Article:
Might All Future U.S. Recessions Be This Mild?

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Might All Future U.S. Recessions Be This Mild?

Pointing out that the current economic downturn has been relatively mild, some economists are suggesting that future U.S. recessions are likely to be mild, too.

The evidence for this assertion lies in the relatively small stacks of steel at the factories of manufacturers like General Motors and the similarly small stacks of merchandise at retailers like Sears, Roebuck and Co. In part because of computerized techniques, such inventories were kept low going into the recession. And that's good.

Keeping inventories low is a lot like staying on the lower rungs of a ladder: It minimizes the danger of getting hurt.

In a typical recession, much of the damage is done as manufacturers close factories, allowing retailers to sell gradually from their bloated inventories. But in the late 1980s, U.S. manufacturers never climbed too high on the inventory ladder. Making extensive use of computers and "just-in-time" techniques, they kept their inventories to the bare minimum.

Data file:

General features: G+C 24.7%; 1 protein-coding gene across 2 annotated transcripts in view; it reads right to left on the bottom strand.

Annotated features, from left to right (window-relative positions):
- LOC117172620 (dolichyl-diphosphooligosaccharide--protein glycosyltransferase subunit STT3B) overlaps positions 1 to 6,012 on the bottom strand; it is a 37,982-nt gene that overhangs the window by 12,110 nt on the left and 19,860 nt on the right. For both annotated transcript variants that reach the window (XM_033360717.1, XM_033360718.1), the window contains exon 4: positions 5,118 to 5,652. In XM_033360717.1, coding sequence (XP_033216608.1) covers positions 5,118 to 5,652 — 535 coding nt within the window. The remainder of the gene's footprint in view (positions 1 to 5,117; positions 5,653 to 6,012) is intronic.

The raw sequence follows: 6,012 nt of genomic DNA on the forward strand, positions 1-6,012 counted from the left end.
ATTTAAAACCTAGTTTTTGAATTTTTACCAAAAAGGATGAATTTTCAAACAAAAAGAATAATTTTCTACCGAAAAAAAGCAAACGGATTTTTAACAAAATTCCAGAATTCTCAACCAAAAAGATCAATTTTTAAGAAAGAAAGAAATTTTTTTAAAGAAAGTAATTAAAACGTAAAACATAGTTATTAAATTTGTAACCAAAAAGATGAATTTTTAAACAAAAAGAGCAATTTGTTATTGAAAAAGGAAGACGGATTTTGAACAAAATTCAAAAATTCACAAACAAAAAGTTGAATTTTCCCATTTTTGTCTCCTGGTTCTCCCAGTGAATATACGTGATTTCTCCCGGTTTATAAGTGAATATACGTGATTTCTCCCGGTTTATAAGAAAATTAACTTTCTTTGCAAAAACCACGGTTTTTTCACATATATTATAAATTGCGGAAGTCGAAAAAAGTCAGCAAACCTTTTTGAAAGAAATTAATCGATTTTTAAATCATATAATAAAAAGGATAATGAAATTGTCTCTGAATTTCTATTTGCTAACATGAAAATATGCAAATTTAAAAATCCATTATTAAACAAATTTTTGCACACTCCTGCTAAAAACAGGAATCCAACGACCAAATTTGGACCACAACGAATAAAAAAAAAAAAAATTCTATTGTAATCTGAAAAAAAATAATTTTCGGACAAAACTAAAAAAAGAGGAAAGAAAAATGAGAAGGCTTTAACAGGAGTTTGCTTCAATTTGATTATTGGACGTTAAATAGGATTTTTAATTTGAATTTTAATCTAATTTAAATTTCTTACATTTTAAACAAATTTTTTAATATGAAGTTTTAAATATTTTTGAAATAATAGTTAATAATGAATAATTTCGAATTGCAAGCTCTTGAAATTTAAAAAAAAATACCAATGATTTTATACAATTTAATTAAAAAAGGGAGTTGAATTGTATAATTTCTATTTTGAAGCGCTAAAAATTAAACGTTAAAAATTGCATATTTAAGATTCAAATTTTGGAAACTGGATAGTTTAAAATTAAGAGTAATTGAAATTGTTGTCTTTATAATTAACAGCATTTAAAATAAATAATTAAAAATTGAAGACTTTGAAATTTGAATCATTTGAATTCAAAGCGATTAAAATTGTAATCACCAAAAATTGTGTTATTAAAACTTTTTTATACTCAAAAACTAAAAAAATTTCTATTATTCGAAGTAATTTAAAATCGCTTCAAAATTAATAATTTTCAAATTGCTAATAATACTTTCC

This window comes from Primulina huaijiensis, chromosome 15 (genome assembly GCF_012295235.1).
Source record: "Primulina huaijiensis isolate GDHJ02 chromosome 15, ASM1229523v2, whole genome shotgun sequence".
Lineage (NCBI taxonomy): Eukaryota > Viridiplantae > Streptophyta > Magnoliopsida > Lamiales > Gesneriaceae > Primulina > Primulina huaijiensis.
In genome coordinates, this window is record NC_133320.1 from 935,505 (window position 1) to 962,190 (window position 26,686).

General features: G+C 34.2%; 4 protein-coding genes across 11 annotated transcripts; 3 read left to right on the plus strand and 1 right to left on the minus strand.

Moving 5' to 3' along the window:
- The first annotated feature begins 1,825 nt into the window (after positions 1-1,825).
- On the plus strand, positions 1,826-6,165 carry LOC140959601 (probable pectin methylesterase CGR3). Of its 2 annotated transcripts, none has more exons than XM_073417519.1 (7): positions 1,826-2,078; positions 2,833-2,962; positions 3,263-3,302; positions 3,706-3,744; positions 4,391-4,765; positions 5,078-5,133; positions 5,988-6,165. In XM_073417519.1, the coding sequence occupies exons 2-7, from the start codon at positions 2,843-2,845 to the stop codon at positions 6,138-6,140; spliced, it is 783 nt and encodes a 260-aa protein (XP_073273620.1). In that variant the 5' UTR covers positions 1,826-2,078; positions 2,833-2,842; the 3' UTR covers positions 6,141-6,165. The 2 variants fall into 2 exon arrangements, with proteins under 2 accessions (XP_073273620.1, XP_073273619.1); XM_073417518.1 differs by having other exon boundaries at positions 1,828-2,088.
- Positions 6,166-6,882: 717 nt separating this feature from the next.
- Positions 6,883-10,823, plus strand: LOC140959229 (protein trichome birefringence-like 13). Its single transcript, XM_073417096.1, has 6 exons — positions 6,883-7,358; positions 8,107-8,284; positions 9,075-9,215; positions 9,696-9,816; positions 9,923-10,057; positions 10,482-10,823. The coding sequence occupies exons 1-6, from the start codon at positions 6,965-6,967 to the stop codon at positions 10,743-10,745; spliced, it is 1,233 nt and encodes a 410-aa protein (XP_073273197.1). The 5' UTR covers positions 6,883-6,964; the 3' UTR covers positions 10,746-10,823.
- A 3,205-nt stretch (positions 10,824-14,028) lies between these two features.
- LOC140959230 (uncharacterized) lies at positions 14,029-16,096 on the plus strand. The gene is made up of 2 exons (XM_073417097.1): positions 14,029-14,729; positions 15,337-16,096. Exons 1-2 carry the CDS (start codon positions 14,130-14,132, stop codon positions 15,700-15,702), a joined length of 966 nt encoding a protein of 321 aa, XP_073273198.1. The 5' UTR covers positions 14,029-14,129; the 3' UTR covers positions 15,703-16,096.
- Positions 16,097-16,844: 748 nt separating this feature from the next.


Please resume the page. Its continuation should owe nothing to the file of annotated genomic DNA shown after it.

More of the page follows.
Leveling the Business Cycle

"We've shaved the peaks and valleys off the business cycle by adopting these techniques," said Richard Berner, chief economist at Salomon Brothers Inc.

In the past, even as the United States neared a recession, factories were often churning out products as if oblivious of the impending hard times. But now, with computer scanners at grocery-store checkout counters and other retail outlets, manufacturers are able to spot sales slowdowns much more quickly.

In fact, some observers have been surprised that business inventories have kept declining so much in recent months, given their already low levels.

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